The “Social” components of ESG are among least measured factors in corporate sustainability despite being among the most impactful.
Social starts with a company’s value system and a principled approach to doing business.
Often cited as a checklist for Social factors are the first six of ten principles of the UN Global Compact with human rights and labour rights being key. For example, among the Compact principles is “the elimination of all forms of forced and compulsory labour.”
This sounds simple enough, but a January 18, 2021 report by the UK Independent Anti Slavery Commissioner describes,
.. there are more than 40 million people in modern slavery worldwide. Modern slavery exists in every industry, in every country in the world. Yet in the Western world there is a low level of awareness of the prevalence of modern slavery.”
And business merely saying through a statement on its website that it is concerned about human rights or slavery may sound nice, but in 2021 when so many are talking about ESG, that averment will not resonate and quite frankly falls short of what a private enterprise should be doing to prevent these crimes.
Claims about human rights including that no slaves or indentured servants are involved in a business or its supply chain are not new, and have been prevalent, for example, since the 1660s with the Quakers in England who included those representations in promoting their businesses.
The British government reports there are more enslaved people today than there have been at any time in history!
And that report expressly excludes, deferring for a later day, one of the issues in this space that we are most often asked about: As companies look to their supply chains for violations of human rights and slavery, we are asked how to address solar panels. China manufactures nearly 80% of global production of solar panels relying on a technology using silicon that is mined and processed in China’s Xinjiang region where the government’s repression of the Uyghur minority is such that it amounts to genocide according to the U.S. government and Group of Seven. Use of Chinese solar panels is today a key S factor in ESG disclosures!
There are few laws in the ESG space, but we have worked with businesses in their disclosures required by the California Transparency in Supply Chains Act of 2010 describing their “efforts to eradicate slavery and human trafficking from [their] direct supply chain for tangible goods offered for sale.” And we have advised companies seeking to produce their annual statements required by the UK Modern Slavery Act 2015. To assist in understanding what is meant by modern slavery, Article 1 of defines it as:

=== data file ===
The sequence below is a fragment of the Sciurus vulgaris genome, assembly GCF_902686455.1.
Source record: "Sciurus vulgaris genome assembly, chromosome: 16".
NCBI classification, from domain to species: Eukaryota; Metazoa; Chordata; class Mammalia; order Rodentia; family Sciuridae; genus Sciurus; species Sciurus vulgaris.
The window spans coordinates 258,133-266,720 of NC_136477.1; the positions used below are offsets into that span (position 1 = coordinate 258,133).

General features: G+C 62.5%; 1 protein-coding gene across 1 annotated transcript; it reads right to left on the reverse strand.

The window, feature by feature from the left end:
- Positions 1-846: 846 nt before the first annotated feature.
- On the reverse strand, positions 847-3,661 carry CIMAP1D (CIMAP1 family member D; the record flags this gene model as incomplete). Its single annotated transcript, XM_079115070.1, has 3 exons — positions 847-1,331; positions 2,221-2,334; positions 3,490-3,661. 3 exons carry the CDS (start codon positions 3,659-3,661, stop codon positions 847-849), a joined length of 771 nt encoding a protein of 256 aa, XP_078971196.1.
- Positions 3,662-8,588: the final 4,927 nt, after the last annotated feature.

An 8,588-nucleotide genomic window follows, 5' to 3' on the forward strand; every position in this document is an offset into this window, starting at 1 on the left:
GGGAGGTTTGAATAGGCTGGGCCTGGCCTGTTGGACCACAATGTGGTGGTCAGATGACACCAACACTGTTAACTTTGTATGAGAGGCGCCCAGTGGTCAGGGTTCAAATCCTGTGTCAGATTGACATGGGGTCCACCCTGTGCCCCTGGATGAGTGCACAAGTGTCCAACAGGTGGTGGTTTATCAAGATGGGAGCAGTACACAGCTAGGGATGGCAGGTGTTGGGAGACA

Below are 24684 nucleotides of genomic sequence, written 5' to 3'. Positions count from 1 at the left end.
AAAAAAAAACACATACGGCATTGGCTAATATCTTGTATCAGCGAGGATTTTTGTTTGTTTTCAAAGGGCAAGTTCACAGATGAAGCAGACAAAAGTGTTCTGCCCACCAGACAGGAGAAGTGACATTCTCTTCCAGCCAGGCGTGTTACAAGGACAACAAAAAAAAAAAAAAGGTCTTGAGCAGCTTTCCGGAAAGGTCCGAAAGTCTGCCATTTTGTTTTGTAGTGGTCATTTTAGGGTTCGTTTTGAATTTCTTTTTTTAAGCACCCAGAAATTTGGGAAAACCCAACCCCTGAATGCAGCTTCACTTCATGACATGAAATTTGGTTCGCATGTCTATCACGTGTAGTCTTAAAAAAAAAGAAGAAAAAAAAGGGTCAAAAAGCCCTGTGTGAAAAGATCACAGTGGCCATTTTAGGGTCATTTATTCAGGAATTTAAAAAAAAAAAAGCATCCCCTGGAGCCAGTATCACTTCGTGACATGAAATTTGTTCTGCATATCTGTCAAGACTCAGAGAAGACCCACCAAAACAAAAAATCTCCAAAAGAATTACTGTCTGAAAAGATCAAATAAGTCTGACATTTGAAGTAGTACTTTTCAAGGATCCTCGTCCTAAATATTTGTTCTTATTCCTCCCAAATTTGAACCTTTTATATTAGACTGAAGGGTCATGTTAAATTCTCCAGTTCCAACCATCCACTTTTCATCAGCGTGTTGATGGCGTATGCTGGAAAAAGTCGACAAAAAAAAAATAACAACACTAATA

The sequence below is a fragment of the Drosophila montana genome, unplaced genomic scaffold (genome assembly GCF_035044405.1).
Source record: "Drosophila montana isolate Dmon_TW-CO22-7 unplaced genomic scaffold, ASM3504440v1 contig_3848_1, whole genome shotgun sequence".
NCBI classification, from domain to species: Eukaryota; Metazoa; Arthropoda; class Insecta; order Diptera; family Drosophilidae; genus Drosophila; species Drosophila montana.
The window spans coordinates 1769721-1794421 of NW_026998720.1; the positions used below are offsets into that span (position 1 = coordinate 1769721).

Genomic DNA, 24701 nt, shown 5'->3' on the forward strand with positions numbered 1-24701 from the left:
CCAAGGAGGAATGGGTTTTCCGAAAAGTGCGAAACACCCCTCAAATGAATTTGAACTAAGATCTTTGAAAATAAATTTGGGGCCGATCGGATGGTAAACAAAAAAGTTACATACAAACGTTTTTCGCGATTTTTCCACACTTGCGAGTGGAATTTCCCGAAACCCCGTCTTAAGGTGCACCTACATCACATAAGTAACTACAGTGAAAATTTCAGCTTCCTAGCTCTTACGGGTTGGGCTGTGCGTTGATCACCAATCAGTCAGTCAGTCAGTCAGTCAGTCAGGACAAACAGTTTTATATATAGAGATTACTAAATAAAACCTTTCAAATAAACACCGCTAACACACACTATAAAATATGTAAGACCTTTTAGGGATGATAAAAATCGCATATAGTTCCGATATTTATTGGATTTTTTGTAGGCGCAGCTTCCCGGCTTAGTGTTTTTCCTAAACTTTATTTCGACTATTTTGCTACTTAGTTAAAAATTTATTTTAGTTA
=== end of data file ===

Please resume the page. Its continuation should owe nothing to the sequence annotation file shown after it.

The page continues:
“A person commits an offence if: a) the person holds another person in slavery or servitude and the circumstances are such that the person knows or ought to know that the other person is held in slavery or servitude, or b) the person requires another person to perform forced or compulsory labour and the circumstances are such that the person knows or ought to know that the other person is being required to perform forced or compulsory labour.”
The British and the EU lead the world in these concerns and the EU Parliament voted on March 10, 2021 to adopt mandatory legislation requiring human rights due diligence including for many U.S. companies selling in the EU. They are also far ahead of the U.S. in matters of ESG disclosures and while there is no single or widely accepted definition of “Environmental, Social Governance” in the U.S., it does not appear to be too big a leap that matters of slavery should be disclosed. Human rights and ethical labor are becoming widely considered and articulated in ESG disclosures in 2021 by clients of this firm.
But today’s ESG statements are only a very small step. The ideal of social equity can be traced back to the works of Aristotle and while definitions vary and have evolved over thousands of years, most would agree humanity has not done enough, including purporting to address Social as one of the three component parts of ESG.
Incident to our sustainability law work we have for more than a decade provided a framework enabling a company to examine and assess its own business practices and then if they desire to demonstrate to customers and other stakeholders the business’ commitment to eliminating modern slavery or human trafficking. As an option, we can further assist them with an independent third party certification to mitigate any risk in showcasing their ethical sourcing credentials.
Slavery has existed since ancient times and despite having been outlawed in every country in the world, contemporary slavery exists. At a time when ESG has become synonymous with sustainability and companies are coming to recognize that investors and stakeholders want to buy into businesses that protect the environment, those companies must aggressively consider not only the legal risk, reputational risk, but also the financial risk that people also want to buy into companies that protect people. Additionally, it is suggested in the U.S. it is better to do the right thing, now, rather than be forced to do so by new laws.
There is no morally defensible reason for not doing everything in our power to end modern slavery and human trafficking. All businesses, whether related to the S in an ESG effort or not, must examine and assess their business practices now.